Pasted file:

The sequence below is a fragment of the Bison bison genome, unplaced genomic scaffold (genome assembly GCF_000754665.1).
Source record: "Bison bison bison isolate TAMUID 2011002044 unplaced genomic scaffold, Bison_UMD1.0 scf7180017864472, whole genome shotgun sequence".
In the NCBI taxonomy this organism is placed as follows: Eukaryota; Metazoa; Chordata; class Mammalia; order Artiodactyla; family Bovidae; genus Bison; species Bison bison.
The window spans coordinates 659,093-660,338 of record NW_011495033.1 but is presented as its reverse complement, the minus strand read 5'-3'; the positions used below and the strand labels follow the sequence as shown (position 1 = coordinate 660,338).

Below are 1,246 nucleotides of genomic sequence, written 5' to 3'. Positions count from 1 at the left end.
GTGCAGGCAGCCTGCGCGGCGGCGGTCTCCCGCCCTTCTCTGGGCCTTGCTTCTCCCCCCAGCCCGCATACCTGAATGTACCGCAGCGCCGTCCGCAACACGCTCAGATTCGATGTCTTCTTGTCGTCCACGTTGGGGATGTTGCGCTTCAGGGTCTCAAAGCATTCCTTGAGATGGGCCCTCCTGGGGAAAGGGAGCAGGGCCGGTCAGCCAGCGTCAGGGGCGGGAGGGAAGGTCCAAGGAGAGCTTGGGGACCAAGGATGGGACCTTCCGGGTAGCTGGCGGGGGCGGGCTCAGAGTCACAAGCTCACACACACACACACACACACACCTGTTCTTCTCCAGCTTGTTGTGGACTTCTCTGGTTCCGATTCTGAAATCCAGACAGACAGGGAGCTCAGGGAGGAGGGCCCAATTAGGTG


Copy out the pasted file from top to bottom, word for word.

The sequence below is a fragment of the Bison bison genome, unplaced genomic scaffold (genome assembly GCF_000754665.1).
Source record: "Bison bison bison isolate TAMUID 2011002044 unplaced genomic scaffold, Bison_UMD1.0 scf7180017864472, whole genome shotgun sequence".
In the NCBI taxonomy this organism is placed as follows: Eukaryota; Metazoa; Chordata; class Mammalia; order Artiodactyla; family Bovidae; genus Bison; species Bison bison.
The window spans coordinates 659,093-660,338 of record NW_011495033.1 but is presented as its reverse complement, the minus strand read 5'-3'; the positions used below and the strand labels follow the sequence as shown (position 1 = coordinate 660,338).

Below are 1,246 nucleotides of genomic sequence, written 5' to 3'. Positions count from 1 at the left end.
GTGCAGGCAGCCTGCGCGGCGGCGGTCTCCCGCCCTTCTCTGGGCCTTGCTTCTCCCCCCAGCCCGCATACCTGAATGTACCGCAGCGCCGTCCGCAACACGCTCAGATTCGATGTCTTCTTGTCGTCCACGTTGGGGATGTTGCGCTTCAGGGTCTCAAAGCATTCCTTGAGATGGGCCCTCCTGGGGAAAGGGAGCAGGGCCGGTCAGCCAGCGTCAGGGGCGGGAGGGAAGGTCCAAGGAGAGCTTGGGGACCAAGGATGGGACCTTCCGGGTAGCTGGCGGGGGCGGGCTCAGAGTCACAAGCTCACACACACACACACACACACACCTGTTCTTCTCCAGCTTGTTGTGGACTTCTCTGGTTCCGATTCTGAAATCCAGACAGACAGGGAGCTCAGGGAGGAGGGCCCAATTAGGTG